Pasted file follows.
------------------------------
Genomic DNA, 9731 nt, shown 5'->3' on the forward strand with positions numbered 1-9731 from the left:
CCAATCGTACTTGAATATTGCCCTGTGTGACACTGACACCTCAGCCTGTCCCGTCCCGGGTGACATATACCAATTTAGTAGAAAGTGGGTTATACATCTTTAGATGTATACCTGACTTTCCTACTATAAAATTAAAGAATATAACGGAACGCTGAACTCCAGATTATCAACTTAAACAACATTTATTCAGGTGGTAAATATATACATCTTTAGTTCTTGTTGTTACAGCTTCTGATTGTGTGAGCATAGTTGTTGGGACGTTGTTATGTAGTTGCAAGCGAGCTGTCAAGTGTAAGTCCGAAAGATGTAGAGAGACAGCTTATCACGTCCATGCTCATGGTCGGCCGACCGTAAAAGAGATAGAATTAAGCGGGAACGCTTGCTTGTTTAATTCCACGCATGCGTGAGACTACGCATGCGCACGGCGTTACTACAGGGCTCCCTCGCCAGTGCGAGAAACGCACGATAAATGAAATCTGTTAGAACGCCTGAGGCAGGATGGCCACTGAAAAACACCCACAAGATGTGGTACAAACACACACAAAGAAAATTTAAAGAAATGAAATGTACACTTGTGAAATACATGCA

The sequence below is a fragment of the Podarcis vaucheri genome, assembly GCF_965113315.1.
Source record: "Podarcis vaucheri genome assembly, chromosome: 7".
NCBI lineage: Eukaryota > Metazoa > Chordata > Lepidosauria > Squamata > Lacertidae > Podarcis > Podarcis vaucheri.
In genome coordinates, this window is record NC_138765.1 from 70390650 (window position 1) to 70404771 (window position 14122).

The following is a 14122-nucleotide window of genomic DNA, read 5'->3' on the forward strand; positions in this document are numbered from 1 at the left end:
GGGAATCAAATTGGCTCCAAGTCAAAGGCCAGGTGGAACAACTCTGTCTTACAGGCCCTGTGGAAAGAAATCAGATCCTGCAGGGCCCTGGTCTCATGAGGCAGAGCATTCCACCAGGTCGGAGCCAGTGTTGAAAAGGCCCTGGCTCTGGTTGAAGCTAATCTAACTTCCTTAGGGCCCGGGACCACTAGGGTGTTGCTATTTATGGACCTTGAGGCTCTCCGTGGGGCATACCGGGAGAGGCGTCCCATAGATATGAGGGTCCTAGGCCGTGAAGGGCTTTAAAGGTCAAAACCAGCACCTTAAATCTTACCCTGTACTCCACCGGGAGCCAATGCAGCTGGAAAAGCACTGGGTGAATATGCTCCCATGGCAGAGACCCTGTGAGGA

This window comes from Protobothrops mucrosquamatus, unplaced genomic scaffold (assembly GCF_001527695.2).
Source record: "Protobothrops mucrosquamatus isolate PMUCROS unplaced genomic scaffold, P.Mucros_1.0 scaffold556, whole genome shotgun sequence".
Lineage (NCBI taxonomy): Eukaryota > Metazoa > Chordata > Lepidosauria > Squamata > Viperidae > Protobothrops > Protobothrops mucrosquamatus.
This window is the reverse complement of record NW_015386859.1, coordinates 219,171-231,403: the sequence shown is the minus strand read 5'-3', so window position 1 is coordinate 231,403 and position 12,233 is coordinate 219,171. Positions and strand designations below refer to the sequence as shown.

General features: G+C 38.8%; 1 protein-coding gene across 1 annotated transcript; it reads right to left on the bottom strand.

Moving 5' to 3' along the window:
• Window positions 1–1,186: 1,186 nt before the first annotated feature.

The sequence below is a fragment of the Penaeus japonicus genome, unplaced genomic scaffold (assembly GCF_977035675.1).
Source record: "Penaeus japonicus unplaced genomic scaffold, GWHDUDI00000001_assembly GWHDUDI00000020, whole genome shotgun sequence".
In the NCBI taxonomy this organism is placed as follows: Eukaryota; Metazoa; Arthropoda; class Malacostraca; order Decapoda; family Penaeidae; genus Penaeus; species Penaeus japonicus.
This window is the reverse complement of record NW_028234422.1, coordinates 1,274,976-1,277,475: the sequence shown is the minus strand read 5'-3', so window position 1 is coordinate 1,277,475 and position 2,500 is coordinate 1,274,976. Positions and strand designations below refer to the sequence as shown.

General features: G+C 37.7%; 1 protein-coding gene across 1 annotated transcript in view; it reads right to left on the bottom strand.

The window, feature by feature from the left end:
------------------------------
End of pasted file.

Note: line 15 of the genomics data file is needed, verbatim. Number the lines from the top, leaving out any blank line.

• Window positions 1–1,186: 1,186 nt before the first annotated feature.